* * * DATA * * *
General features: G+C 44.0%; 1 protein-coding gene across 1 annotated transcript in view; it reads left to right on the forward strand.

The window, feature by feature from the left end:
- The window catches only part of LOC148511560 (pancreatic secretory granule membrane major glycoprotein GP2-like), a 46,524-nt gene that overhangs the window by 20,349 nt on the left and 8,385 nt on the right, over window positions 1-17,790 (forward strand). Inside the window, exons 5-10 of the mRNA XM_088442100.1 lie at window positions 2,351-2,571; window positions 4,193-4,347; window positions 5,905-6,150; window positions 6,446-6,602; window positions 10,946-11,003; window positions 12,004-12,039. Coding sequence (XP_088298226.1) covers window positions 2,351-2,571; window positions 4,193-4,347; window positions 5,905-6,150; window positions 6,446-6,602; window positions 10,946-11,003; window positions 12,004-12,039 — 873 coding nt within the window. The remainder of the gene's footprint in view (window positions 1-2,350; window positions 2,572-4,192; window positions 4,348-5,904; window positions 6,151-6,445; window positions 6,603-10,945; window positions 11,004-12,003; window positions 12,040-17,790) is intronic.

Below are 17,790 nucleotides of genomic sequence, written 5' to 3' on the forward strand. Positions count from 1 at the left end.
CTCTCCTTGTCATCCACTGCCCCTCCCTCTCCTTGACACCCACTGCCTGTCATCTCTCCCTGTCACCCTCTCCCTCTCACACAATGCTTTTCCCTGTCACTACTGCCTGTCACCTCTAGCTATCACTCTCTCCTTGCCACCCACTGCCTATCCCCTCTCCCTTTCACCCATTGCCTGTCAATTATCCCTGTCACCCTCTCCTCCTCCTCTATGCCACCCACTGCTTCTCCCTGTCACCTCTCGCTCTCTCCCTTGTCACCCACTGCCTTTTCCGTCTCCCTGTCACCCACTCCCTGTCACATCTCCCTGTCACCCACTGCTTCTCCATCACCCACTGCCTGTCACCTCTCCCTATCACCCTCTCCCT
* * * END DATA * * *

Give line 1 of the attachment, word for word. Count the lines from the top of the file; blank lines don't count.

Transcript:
General features: G+C 44.0%; 1 protein-coding gene across 1 annotated transcript in view; it reads left to right on the forward strand.